After rushing around the members’ homes distributing copies of Cath Staincliffe’s Split Second, I then made a mug of coffee and began reading. I was hooked immediately but began wondering, when was the action going to start? After a few chapters I began to realise that this was a book about morals.
At our meeting in Hilary’s home everyone – from a 21-year-old to some almost 70-year-olds – asked the same question, ‘What if?’
Taking a sip of wine Lucy said, ‘Emma’s character is portrayed well at the beginning, but after years of abuse by her father a holiday and the incident on the bus give her the courage to stand up to him – that’s simply too idealistic for me! And other events are questionable too, appearing fabricated and contrived.’ This statement led to the opening of another bottle of wine and another heated and exhilarating debate.
Margaret W. felt that the court case raised many issues. ‘The conflicting accounts around the events of the crime lead to some confusion and I wasn’t sure what the verdict would be and this initially elicited strong feelings of “what about the victim?” for me.’
Then self-confessed chick-lit lover Kate sat back and gave her offering, ‘There is no doubt the book’s well written with beautifully crafted and believable characterisation. However, it’s too graphic to allow the escapism I love to get from reading so I’m ashamed to say I didn’t finish it!’ This comment took us by surprise as the book had up until that point definitely been given the thumbs up by all despite the various ‘how comes’ that the storyline generated.
Lucy then summed up her position, ‘I wouldn’t say I particularly enjoyed the book, due to the dark atmosphere and quite disturbing themes, but I would recommend it as an interesting read especially for book groups. I think the most important message portrayed for individuals and groups to ponder is, “What would you do?” What made the story flow for me was Staincliffe’s use of deconstructed chapters, swapping from character to character made it an easy read.’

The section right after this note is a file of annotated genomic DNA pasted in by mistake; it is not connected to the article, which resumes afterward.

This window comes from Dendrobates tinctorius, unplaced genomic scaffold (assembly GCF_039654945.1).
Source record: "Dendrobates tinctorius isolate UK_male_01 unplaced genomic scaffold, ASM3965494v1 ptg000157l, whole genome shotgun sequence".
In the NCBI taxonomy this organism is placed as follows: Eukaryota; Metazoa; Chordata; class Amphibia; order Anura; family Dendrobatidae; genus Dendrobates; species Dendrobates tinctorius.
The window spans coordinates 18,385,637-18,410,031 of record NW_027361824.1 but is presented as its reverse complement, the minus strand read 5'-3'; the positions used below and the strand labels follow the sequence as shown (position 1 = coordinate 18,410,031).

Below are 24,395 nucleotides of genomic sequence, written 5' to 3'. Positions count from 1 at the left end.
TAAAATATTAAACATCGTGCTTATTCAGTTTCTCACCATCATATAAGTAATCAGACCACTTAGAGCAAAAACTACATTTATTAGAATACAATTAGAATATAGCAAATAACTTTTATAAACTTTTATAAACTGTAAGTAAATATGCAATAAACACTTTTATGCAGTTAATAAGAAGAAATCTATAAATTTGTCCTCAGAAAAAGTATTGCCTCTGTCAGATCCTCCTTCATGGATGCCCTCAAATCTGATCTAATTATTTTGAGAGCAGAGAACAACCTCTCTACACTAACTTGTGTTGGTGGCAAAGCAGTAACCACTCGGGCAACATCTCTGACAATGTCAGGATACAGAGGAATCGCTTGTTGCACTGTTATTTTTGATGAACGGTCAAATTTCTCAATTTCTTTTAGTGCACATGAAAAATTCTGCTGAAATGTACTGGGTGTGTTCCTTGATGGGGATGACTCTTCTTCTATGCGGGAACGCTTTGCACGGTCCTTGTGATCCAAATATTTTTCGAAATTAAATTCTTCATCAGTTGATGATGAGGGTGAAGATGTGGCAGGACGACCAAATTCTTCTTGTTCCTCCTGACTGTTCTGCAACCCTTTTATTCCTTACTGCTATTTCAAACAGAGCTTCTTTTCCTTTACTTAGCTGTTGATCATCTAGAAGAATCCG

‘Yes it was an easy read in that you wanted to know what happened and the author kept you wondering,’ responded both Hilary and Bev, but both agreed that the themes were disturbing.
Sarah declared she would definitely recommend this book and it is one which will stay in her mind for a long time, leaving an impact on her as only a well-written novel can. Whilst Margaret W. felt there were issues unresolved and the ending was rushed.
This comment took us by surprise as the book had up until that point definitely been given the thumbs up by all despite the various ‘how comes’ that the storyline generated.
After further discussion, we all agreed with Margaret that the author could have expanded on more of the issues which may have helped draw the conclusion out for a more satisfying read.
Sadly time was running out – we do try to keep our round-ups to two hours but we often run over and this time the discussion kept expanding because of that initial question, ‘What if?’ And there were also many others crowding in, such as ‘what would I have done?’ ‘Why didn’t he/she do/not do...?’ We were very late despite being low on numbers that night – which is just as well or we may have still been there.
Although Kate announced, ‘Life is too short to read a book you’re not enjoying and which disturbs you. If it doesn’t uplift and heart-warm, steer clear!’ most of us enjoyed it. We did find some ‘weaknesses’ in the structure of the novel but there are so many discussion points in this book that most of us would thoroughly recommend it, especially to book groups.